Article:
‘… the work of each builder will become visible, for the Day will disclose it, because it will be revealed with fire, and the fire will test what sort of work each has done. If what has been built on the foundation survives, the builder will receive a reward. If the work is burned up, the builder will suffer loss; the builder will be saved, but only as through fire.’ (1 Corinthians 3:13-15)

Jesus has just spoken of how it is better to enter life maimed than to be thrown into hell. It makes sense, then, to see Jesus’ words about everyone being salted by fire as a reference to the Day of Judgement.

It is perhaps possible to combine these two ways of understanding Jesus’ words. St Paul writes, again in his first letter to the Corinthians:

‘But if we judged ourselves, we would not be judged. But when we are judged by the Lord, we are disciplined so that we may not be condemned along with the world.’ (1 Corinthians 11:31-32)

All will one day experience the ‘fire’ of God’s judgement. God in his mercy uses the fire of persecution and suffering to purify our faith now, so that we may be saved from the fire of hell on the Day when all will be judged.

Finally, Jesus tells his disciples they are to have ‘salt in themselves’. They must take seriously the need for their faith and service to be purified. In taking seriously the need to get themselves and their attitudes right, they are to be at peace with one another rather than arguing with one another about who is the greatest.

In this passage, then, Jesus is saying that if his followers want to be great, they can only become great by becoming one of his ‘little ones’, who, like children, have no rights of their own, but who instead live to serve others. Such a one truly represents Jesus and anyone who welcomes such a one welcomes not only Jesus, but the One who sent him. They are to regard positively anyone who speaks well of Jesus or who offers them help in speaking of him.

Anyone, however, who puts an obstacle in their way as followers of Christ will be severely punished. Furthermore, everyone should seek to remove any obstacles in their own life, whatever it takes and however much it costs. God will ensure the purity his Kingdom either by the fire of hell or the purifying fire of persecution or judgement. His followers should, then, purify themselves and be at peace with one another.

But how does all this apply to us today?

Firstly, it reminds us that Jesus has a very different view of what constitutes greatness to that of the world around us. Greatness in most people’s minds is about the success we achieve for ourselves; it is about position, power, and privilege, and it is always tied up with money.

Our role models are the rich, famous, and powerful whose images are everywhere. And as long as they are rich, famous, and powerful, we don't much care what they do to achieve their success. They can actually do something that requires hard work and dedication, or they can simply become famous for being famous. Just like many of the social media stars of our online world!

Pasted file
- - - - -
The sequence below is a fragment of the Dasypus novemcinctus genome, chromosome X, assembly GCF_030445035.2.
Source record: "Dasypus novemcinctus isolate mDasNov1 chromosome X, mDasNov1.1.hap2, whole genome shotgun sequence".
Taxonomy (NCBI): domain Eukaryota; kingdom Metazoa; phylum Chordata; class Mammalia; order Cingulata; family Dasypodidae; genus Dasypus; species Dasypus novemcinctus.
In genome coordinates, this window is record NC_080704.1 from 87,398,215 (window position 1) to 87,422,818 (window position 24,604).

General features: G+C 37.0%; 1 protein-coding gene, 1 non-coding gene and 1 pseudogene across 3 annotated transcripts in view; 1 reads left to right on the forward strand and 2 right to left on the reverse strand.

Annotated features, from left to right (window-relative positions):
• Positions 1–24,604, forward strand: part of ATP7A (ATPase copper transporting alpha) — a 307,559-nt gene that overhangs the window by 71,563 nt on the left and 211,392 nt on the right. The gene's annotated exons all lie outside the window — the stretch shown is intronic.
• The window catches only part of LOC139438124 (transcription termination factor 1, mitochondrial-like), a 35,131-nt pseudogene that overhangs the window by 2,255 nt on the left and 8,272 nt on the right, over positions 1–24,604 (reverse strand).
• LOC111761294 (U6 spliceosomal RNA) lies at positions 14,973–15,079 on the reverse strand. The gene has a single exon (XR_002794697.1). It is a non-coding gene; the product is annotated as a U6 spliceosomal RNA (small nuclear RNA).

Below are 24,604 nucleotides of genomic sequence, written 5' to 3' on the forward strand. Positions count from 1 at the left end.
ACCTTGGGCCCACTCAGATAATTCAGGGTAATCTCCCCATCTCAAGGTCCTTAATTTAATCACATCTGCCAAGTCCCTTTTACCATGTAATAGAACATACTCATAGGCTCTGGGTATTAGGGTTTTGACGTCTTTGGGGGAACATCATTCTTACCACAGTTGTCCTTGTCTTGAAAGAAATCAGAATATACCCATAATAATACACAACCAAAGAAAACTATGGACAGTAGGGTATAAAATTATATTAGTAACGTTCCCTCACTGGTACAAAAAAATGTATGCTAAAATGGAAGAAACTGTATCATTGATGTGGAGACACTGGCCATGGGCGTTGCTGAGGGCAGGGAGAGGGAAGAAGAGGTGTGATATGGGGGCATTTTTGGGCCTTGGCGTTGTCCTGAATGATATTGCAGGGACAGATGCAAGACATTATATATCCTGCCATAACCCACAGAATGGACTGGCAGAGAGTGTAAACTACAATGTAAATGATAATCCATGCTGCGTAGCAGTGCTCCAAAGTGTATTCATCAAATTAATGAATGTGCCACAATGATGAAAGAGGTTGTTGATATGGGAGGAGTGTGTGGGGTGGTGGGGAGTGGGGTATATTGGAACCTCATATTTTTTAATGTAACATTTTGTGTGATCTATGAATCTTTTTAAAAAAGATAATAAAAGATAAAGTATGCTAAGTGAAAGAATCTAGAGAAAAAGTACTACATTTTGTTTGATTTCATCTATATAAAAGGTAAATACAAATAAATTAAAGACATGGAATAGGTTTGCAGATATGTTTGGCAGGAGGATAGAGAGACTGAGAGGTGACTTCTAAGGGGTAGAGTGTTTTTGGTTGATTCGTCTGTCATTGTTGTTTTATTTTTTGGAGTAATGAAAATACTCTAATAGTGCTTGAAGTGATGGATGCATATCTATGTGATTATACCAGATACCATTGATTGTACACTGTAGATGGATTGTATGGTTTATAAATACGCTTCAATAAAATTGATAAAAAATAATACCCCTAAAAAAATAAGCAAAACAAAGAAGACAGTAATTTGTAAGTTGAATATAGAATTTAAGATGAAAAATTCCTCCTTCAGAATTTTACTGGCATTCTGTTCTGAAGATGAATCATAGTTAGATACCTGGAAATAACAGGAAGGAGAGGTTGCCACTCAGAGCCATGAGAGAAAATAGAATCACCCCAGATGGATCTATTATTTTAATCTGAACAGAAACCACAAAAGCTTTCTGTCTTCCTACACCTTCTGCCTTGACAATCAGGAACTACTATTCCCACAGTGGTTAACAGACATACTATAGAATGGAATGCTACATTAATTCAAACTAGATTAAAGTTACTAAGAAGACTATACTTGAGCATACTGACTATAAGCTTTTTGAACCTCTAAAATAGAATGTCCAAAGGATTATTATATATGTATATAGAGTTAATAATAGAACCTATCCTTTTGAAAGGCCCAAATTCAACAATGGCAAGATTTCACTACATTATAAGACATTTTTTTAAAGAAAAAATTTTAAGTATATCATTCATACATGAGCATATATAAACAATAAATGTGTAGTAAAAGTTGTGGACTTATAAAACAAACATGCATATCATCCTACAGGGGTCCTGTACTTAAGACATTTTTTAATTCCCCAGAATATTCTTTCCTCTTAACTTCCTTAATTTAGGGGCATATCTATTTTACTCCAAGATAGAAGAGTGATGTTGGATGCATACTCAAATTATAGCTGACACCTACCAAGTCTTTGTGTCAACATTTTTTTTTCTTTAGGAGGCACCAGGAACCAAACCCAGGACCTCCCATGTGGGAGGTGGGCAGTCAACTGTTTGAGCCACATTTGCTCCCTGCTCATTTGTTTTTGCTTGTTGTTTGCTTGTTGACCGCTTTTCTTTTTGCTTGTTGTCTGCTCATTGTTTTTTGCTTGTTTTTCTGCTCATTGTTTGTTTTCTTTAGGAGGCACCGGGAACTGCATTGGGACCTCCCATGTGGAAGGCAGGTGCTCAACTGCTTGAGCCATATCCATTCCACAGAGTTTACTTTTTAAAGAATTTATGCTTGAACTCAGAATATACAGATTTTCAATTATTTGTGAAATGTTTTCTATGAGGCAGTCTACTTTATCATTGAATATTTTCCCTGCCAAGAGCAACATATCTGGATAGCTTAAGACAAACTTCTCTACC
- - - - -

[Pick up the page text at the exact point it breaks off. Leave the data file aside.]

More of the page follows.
They might be extreme examples, but they embody and personify the values and attitudes of the society that makes their fame and success possible. These may be our attitudes and values, but they are not our Lord’s. As we shall see, Jesus tells the rich man to give away all that he has to the poor and follow him (Mark 10:21). He tells his disciples that the first shall be last and that the greatest in his Kingdom is the one who is the servant of all.

For Jesus being great is not about what we achieve and what we get, but what we lose and give up. The greatest is the one who is willing to become the least and a servant of all.

Jesus held up a child as a model of what being his follower should look like. Not the sweet innocent child of social media pictures, but the poor, despised, and powerless child that our Lord himself became. As Jesus’ followers, we are to become one such a ‘little one’ like him, and in becoming such a one we represent both him and the One who sent him.

Jesus is not saying that when we welcome anyone who is poor, despised, and powerless that we are welcoming him, as is often argued, but that when we become one of his little ones who believe in him, anyone who then welcomes us welcomes Jesus and the One who sent him. Jesus is talking about what we need to become in order to represent him.

Yes, we must love our neighbour as ourself, and, as the Parable of the Good Samaritan shows, our neighbour is anyone who needs our help, but this is not what Jesus is saying in this passage. Here Jesus is talking about what a disciple should look like, not what those who his disciples minister to should look like. The question here is not, ‘Who is my neighbour?’, but, ‘Who is Jesus’ disciple?’. Again, the answer Jesus gives is that it is ‘one of these little ones who believes in me’. Jesus is not referring to someone who is born poor, despised, and powerless, but someone who, because they believe in Jesus, becomes that way for his sake.